In a recent opinion(1) Vice Chancellor Laster of the Delaware Court of Chancery held that the entire fairness standard of review governs any transaction between a controlling stockholder and the controlled corporation in which the controller receives a non-pro rata benefit, unless the controller complies with the cleansing steps outlined in the Delaware Supreme Court's 2014 opinion in Kahn v M&F Worldwide Corp. Citing various Delaware cases for the proposition that the entire fairness standard of review is not limited to squeeze-out transactions, the court held that the transactions at issue – advisory services agreements between EZCorp and entities affiliated with its controlling stockholder – must be evaluated using the entire fairness standard, even though the agreements had been approved by an independent committee of EZCorp directors. Applying that heightened standard, the court rejected the controlling stockholder's motion to dismiss derivative claims filed by an EZCorp minority stockholder challenging the agreements.
EZCorp is a Delaware corporation that provides pawn services and other short-term consumer loans. As a result of EZCorp's dual-class structure, Phillip Ean Cohen, through his ownership of 5.5% of the company's outstanding stock, controlled 100% of EZCorp's voting power. EZCorp had a long history of entering into advisory services agreements with entities affiliated with Cohen. Under those agreements, Cohen's affiliates agreed to provide EZCorp with business development and strategic planning services. The affiliated entities were small firms with limited resources, and EZCorp was their only publicly traded client in the United States. The annual fees EZCorp paid to Cohen's affiliated entities steadily increased from $1.2 million in 2004 to $7.2 million in 2012 (constituting roughly 21% of EZCorp's 2012 net income). The company's audit committee approved the renewal of the advisory service agreement in 2013, but then terminated the agreement in 2014. The court attributed the termination to the committee's concerns about the fairness of the arrangement. Cohen responded quickly, using his voting power to remove the audit committee members from the board.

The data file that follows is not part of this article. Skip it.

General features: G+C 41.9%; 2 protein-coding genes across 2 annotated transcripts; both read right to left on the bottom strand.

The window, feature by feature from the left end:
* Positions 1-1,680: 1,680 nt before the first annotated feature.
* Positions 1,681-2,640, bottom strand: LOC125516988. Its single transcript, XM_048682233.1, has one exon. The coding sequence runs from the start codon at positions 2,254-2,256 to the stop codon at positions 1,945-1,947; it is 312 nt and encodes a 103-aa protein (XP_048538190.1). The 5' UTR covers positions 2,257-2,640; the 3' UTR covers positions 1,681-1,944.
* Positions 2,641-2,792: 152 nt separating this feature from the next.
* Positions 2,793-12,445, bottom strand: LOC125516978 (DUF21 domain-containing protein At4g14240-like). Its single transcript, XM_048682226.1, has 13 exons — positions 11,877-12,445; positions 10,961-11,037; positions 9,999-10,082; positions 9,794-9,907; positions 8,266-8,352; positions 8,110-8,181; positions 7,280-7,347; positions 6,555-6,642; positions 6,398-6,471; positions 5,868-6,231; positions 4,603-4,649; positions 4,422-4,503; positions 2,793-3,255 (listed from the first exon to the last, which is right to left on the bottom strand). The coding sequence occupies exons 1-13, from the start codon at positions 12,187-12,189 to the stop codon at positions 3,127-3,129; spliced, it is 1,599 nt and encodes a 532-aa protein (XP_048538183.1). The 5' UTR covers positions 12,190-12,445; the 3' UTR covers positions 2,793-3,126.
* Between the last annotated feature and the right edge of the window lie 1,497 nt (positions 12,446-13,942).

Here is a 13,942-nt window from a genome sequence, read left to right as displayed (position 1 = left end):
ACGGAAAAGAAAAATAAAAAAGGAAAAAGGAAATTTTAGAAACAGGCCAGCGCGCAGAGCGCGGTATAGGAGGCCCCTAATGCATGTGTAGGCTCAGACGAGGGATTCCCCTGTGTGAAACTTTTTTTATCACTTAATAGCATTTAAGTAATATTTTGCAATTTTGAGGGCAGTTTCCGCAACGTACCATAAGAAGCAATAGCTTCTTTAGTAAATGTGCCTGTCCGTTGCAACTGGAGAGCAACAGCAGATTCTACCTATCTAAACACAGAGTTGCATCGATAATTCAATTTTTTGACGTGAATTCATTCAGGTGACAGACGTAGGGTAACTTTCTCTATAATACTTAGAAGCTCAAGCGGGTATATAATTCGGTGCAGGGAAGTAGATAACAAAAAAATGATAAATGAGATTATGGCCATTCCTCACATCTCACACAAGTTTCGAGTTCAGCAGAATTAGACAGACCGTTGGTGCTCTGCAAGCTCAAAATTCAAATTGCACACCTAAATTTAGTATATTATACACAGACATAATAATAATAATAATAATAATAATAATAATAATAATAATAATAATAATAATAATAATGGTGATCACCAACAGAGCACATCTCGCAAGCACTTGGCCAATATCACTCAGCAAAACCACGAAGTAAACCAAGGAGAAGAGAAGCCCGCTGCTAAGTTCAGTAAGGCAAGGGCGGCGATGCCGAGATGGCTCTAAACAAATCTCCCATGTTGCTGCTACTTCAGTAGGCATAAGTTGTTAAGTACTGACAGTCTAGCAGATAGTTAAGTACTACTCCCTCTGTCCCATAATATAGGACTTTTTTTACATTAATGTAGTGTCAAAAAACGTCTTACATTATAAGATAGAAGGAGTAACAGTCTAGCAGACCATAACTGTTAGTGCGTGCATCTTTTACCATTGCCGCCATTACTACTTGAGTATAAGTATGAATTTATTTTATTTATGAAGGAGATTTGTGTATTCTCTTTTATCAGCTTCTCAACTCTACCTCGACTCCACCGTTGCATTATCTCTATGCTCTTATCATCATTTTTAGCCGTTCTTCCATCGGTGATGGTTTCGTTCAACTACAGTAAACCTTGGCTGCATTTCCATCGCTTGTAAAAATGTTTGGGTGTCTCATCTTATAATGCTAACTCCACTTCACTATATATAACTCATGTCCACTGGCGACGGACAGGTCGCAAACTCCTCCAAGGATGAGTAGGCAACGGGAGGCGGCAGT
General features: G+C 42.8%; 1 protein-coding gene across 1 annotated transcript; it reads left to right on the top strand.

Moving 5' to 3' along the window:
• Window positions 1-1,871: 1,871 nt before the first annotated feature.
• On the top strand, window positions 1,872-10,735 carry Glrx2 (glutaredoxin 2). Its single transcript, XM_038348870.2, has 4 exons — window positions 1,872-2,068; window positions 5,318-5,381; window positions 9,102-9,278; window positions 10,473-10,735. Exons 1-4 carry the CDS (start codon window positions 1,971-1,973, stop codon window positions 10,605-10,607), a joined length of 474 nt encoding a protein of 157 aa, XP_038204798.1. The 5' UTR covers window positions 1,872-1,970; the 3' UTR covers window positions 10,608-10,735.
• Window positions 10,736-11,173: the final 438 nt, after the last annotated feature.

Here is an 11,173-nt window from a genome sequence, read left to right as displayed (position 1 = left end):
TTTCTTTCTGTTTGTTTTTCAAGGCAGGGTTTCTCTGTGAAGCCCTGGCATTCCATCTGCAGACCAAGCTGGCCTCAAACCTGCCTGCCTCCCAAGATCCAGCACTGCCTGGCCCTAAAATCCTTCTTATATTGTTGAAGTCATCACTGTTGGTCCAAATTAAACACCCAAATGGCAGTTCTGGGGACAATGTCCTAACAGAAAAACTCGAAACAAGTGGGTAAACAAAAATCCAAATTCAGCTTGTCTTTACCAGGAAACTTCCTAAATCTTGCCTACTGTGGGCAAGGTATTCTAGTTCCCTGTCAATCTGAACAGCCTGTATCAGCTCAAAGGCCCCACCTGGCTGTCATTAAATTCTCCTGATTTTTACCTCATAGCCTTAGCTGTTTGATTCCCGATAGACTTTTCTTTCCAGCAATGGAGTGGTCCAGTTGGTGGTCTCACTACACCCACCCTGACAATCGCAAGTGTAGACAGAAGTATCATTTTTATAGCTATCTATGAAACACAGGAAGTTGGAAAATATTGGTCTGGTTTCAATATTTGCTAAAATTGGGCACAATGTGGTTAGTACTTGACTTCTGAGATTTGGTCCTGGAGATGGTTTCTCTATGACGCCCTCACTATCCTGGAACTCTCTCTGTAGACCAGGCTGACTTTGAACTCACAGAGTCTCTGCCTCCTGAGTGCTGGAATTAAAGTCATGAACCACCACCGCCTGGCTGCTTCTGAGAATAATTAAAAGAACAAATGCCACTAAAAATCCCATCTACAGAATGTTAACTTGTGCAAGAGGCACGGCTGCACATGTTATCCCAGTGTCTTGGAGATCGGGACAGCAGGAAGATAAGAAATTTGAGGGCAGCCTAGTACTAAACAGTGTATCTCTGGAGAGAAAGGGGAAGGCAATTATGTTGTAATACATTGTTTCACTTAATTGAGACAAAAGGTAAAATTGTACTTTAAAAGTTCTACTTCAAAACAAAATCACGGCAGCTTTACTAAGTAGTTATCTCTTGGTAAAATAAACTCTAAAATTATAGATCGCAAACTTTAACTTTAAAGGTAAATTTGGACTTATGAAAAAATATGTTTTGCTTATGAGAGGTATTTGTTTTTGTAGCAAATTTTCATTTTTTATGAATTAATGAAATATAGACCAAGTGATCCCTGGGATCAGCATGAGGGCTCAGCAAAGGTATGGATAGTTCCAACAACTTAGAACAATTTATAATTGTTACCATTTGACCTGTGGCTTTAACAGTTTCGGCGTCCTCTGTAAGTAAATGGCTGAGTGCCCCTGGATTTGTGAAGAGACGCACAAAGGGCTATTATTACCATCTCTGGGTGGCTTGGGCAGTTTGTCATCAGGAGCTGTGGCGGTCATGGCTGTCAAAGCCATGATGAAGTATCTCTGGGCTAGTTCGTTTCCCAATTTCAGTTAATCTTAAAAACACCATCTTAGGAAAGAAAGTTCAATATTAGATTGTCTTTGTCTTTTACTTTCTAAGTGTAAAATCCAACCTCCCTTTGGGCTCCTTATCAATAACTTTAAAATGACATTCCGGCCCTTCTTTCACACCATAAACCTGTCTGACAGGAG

The plaintiff, an EZCorp minority stockholder, filed a derivative action challenging the advisory services agreements. The plaintiff contended that the agreements were not legitimate contracts for services, but rather a way for Cohen to extract cash from EZCorp. In evaluating the plaintiff's claims against Cohen and his controlled entities, the court held that the entire fairness review governs any transaction between a controller and the controlled corporation in which the controller receives a non-ratable benefit. In so holding, the court rejected Cohen's argument that the entire fairness standard applied only to squeeze-out mergers – relying on a series of prior cases that reached a similar conclusion and rejecting three prior decisions of the Delaware Court of Chancery that had held to the contrary. The court then evaluated the advisory services agreements to see whether they had been approved in accordance with the process set out by the Delaware Supreme Court in MFW, which provides that transactions with controllers will be subject to the business judgement standard of review if they are approved by both an independent fully empowered special committee and a majority of the unaffiliated stockholders. The court found that entry into the agreements had not been conditioned ab initio on compliance with the MFW requirements, and accordingly the agreements were not eligible for review under the business judgement standard of review. However, the court did explain that the fact that the transactions were approved by the audit committee might be sufficient to shift the burden of proof under the entire fairness standard back to the plaintiff.
In holding that entire fairness applies to all transactions between a controlled company and its controller where the controller receives a non-ratable benefit, Laster reasoned that it would be inappropriate to limit heightened scrutiny to squeeze-out merger transactions where other procedural protections (including appraisal rights) already exist. The court dismissed the argument that applying the entire fairness review to all such transactions would precipitate a drastic increase in litigation, noting that in its view entire fairness was already the standard of review, and that no flood of litigation had ensued.
EZCorp is the first decision since MFW to hold that a controlling stockholder may avail itself of the MFW protections to avoid the entire fairness review outside the minority squeeze-out transaction context. However, to do so the controlling stockholder would have to voluntarily submit a transaction that is not otherwise subject to stockholder approval to a majority of the minority vote. This is unlikely to be a widely attractive option and a more practical approach in many situations will continue to be to rely on the burden-shifting benefit under the entire fairness standard of approval by a special committee of independent directors.
For further information on this topic please contact Martin J Crisp at Ropes & Gray LLP's New York office by telephone (+1 212 596 9000) or email (firstname.lastname@example.org). Alternatively, contact Jason Freedman at Ropes & Gray LLP's San Francisco office by telephone (+1 415 315 6300) or email (email@example.com). The Ropes & Gray website can be accessed at www.ropesgray.com.
(1) In re EZCorp Inc Consulting Agreement Derivative Litigation, CA No 9962-VCL, 2016 Del Ch LEXIS 14 (Del Ch January 25 2016).
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